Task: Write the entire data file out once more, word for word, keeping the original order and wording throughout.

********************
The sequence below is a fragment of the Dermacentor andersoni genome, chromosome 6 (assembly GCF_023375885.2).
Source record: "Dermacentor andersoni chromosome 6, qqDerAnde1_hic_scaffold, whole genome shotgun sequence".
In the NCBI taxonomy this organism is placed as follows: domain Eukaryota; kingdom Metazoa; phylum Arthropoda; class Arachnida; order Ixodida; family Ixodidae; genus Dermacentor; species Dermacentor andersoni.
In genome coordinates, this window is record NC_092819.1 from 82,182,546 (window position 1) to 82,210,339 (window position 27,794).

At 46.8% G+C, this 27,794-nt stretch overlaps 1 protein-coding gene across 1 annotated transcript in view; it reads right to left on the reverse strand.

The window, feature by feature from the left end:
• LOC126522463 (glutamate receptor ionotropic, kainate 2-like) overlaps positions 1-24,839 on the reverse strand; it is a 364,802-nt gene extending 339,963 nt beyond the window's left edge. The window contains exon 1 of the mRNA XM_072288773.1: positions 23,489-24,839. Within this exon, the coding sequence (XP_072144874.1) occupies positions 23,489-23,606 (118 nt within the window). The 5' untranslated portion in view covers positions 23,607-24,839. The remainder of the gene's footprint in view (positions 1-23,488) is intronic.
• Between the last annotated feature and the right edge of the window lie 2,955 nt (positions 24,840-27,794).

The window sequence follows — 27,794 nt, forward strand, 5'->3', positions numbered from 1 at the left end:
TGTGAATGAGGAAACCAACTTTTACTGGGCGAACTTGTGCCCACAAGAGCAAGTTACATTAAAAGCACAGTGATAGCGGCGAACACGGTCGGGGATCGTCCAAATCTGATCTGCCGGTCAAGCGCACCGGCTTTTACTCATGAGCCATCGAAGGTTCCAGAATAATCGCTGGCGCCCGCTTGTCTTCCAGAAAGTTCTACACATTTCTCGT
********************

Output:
The sequence below is a fragment of the Dermacentor andersoni genome, chromosome 6 (assembly GCF_023375885.2).
Source record: "Dermacentor andersoni chromosome 6, qqDerAnde1_hic_scaffold, whole genome shotgun sequence".
In the NCBI taxonomy this organism is placed as follows: domain Eukaryota; kingdom Metazoa; phylum Arthropoda; class Arachnida; order Ixodida; family Ixodidae; genus Dermacentor; species Dermacentor andersoni.
In genome coordinates, this window is record NC_092819.1 from 82,182,546 (window position 1) to 82,210,339 (window position 27,794).

At 46.8% G+C, this 27,794-nt stretch overlaps 1 protein-coding gene across 1 annotated transcript in view; it reads right to left on the reverse strand.

The window, feature by feature from the left end:
• LOC126522463 (glutamate receptor ionotropic, kainate 2-like) overlaps positions 1-24,839 on the reverse strand; it is a 364,802-nt gene extending 339,963 nt beyond the window's left edge. The window contains exon 1 of the mRNA XM_072288773.1: positions 23,489-24,839. Within this exon, the coding sequence (XP_072144874.1) occupies positions 23,489-23,606 (118 nt within the window). The 5' untranslated portion in view covers positions 23,607-24,839. The remainder of the gene's footprint in view (positions 1-23,488) is intronic.
• Between the last annotated feature and the right edge of the window lie 2,955 nt (positions 24,840-27,794).

The window sequence follows — 27,794 nt, forward strand, 5'->3', positions numbered from 1 at the left end:
TGTGAATGAGGAAACCAACTTTTACTGGGCGAACTTGTGCCCACAAGAGCAAGTTACATTAAAAGCACAGTGATAGCGGCGAACACGGTCGGGGATCGTCCAAATCTGATCTGCCGGTCAAGCGCACCGGCTTTTACTCATGAGCCATCGAAGGTTCCAGAATAATCGCTGGCGCCCGCTTGTCTTCCAGAAAGTTCTACACATTTCTCGT